What a year it's been for both the Polish economy generally and the Polish property market in particular. Growth in the number of new build properties, prices and mortgage approvals all exceeded official forecasts. Unemployment, despite increasing marginally in the last quarter remains at an historic low of 5.1 % and salaries have increased on average by 6% in 2019.
So where do we go from here?
Firstly it should be said, forecasting is a mugs game in a world as interconnected as ours when a sneeze in China can impact the stock price of an engineering firm in Chicago.
Despite this, we can look at the progression of the Polish economy and suggest that all signs at the moment suggest a slight slowdown this year but a continuance of growth for the foreseeable future. We would be less positive of the level of economic growth this year than many experts (see TheFirstNews article on the Polish economy 2020 here) but only because of external international events.(U.S. Election, Brexit, Chinese slowdown, Climate costs etc.)
What about property?
In 2020, property prices will go up. There, we said it. Not a very bold statement considering all of the data but a statement all the same. How much it will go up will depend on a lot of factors but up it will go. It will not go up much more that the actual entrance and exit costs of a property transaction though. If you are considering investing in Polish Property this year, it should be considered a long term investment.
In the short term, developers are reporting a shortage of suitable available land for development in all major cities. This will obviously reduce supply and with demand expected to remain steady or increase, prices will have to reflect the scarcity.
Interest rates are at an historic low of 1.5% and despite jumps in inflation, most analysts do not expect the Central bank to begin raising rates anytime soon. A long term investor should include a rise of mortgage costs in their calculation but also consider an expected rise in rental income that would come hand in hand with inflation.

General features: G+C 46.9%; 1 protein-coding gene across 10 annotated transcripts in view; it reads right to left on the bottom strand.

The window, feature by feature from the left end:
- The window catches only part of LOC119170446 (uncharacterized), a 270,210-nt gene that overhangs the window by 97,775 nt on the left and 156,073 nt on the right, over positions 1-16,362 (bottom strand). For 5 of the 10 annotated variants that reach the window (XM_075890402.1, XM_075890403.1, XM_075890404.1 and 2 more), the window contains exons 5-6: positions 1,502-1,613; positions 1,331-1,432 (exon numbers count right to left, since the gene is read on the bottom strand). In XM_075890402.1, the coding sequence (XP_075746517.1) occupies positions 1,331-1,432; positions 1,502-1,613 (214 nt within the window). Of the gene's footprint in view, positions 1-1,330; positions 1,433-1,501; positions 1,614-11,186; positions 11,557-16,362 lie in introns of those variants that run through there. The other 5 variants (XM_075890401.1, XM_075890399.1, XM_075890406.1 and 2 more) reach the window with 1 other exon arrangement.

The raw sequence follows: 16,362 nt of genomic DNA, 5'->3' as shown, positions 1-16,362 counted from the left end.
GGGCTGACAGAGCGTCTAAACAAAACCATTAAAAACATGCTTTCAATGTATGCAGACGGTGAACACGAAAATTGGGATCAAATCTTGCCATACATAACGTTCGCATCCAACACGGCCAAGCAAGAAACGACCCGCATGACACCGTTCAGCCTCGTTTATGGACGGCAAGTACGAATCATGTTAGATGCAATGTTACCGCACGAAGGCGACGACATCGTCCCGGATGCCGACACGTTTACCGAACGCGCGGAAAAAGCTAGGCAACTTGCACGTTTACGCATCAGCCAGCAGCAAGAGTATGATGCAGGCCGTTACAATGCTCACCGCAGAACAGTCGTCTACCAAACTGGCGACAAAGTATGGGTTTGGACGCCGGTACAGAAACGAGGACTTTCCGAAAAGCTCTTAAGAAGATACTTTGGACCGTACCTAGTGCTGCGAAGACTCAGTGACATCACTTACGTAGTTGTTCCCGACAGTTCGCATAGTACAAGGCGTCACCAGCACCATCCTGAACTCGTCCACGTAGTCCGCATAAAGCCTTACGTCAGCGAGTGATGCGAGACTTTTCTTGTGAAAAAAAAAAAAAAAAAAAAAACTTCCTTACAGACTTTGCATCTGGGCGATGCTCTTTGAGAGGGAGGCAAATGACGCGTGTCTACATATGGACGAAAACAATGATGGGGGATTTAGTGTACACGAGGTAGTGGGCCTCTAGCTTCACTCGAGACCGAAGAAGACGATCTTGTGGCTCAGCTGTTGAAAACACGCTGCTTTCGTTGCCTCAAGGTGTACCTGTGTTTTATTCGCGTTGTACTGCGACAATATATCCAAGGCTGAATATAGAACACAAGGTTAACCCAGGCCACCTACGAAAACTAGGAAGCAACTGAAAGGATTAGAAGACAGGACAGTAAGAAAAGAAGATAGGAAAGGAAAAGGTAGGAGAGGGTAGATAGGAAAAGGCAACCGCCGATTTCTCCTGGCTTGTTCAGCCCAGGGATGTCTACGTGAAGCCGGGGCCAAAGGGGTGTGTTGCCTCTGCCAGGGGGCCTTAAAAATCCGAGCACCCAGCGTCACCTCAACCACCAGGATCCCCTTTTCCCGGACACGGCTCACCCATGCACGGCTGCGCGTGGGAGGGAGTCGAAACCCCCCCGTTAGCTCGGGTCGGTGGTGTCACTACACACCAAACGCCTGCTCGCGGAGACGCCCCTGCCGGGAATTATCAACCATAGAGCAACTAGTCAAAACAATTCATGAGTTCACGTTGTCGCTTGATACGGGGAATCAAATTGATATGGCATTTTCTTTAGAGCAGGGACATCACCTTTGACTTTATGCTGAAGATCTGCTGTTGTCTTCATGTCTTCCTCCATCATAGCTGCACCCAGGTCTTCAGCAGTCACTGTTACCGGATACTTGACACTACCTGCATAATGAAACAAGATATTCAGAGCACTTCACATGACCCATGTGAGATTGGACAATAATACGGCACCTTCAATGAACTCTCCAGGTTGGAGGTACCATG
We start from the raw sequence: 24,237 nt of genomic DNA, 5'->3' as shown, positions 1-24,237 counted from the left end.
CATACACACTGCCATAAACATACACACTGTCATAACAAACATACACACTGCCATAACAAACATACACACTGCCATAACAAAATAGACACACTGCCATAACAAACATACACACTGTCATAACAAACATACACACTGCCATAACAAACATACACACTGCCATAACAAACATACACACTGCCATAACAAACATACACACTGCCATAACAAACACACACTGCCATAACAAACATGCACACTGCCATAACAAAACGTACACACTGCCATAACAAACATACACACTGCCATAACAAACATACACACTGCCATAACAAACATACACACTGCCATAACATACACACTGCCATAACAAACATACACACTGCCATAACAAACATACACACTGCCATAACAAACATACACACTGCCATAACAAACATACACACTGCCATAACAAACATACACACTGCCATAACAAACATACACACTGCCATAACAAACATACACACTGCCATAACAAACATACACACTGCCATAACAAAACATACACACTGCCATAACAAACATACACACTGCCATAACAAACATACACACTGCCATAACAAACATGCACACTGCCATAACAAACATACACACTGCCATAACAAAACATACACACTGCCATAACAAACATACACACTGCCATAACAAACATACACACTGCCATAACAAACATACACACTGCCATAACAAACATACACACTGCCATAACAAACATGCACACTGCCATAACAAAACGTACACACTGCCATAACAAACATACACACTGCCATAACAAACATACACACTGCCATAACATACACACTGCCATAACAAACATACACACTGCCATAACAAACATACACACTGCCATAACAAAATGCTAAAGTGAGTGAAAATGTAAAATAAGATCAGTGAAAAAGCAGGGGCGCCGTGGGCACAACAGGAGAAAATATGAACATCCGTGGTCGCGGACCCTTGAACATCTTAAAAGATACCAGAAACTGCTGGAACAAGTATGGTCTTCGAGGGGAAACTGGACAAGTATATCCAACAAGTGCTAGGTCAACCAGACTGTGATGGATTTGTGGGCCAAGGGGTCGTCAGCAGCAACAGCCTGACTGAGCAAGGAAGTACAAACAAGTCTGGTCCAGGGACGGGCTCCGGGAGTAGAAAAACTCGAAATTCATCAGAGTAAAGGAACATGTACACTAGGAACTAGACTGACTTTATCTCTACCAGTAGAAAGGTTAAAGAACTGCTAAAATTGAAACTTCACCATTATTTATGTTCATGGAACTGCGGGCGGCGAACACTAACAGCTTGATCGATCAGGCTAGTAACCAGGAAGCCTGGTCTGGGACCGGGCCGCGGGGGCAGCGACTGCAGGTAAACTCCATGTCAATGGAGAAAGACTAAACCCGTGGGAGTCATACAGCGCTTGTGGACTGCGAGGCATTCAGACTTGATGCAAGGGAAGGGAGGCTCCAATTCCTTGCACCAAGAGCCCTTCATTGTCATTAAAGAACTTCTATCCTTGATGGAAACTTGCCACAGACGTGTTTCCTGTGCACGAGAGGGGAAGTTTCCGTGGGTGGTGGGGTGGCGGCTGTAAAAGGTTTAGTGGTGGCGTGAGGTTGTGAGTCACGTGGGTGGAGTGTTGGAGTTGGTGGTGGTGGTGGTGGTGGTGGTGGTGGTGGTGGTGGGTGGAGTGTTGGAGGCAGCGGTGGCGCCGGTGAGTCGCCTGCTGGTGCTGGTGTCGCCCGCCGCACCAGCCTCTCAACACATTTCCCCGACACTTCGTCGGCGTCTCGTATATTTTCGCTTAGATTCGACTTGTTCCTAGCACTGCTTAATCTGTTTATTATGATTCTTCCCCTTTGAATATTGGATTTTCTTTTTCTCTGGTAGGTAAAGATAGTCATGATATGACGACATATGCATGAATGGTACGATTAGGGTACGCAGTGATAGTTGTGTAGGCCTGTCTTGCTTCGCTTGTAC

The Minimum Wage
The government recently announced a plan to double the minimum wage by 2024( see BigDoor24 article on it's effects here). It suggests the government has made a decision that Poland will not be a low cost economy in the future but will attempt to attract higher paying industries much like Ireland has done by attracting Facebook, Apple and more to locate and hire there. Any increase in salaries will likely translate to an increase in property prices.
Employment stands at an historically low 5.1%. An economist will tell you that anything below 5 % is essentially zero unemployment. This is not always a good thing as it can put a real strain on growth if there not enough workers available for new businesses. However, as the government has issued a record number of work permits, outstripping Germany, we would consider this a good problem.
Polish Mortgage Growth
Poland has a much lower level of mortgages than the EU average and the ratio of house prices to disposable income is again quite low by European standards (source Hypostat). This will change as mortgages become more accessible and attractive, resulting in higher prices in the longer term.
With a shortage of workers comes a demand for higher wages. Coupled with the minimum wage hike plan we expect this to continue. Long term shortages will not be good but as already mentioned, we are not there yet.
What to say. There are many reports of Polish nationals currently based in the UK making plans to return home as the Polish economy grows and the UK one ....shrinks? This will obviously increase demand but by how much it is hard to say.
So overall we remain confident that the future looks bright for Polish property investment. In terms of what to buy and where, The BigDoor24 Blog has lots of articles that may help. Please do plenty of research before buying and remember, the above represents our best opinions, not our promise.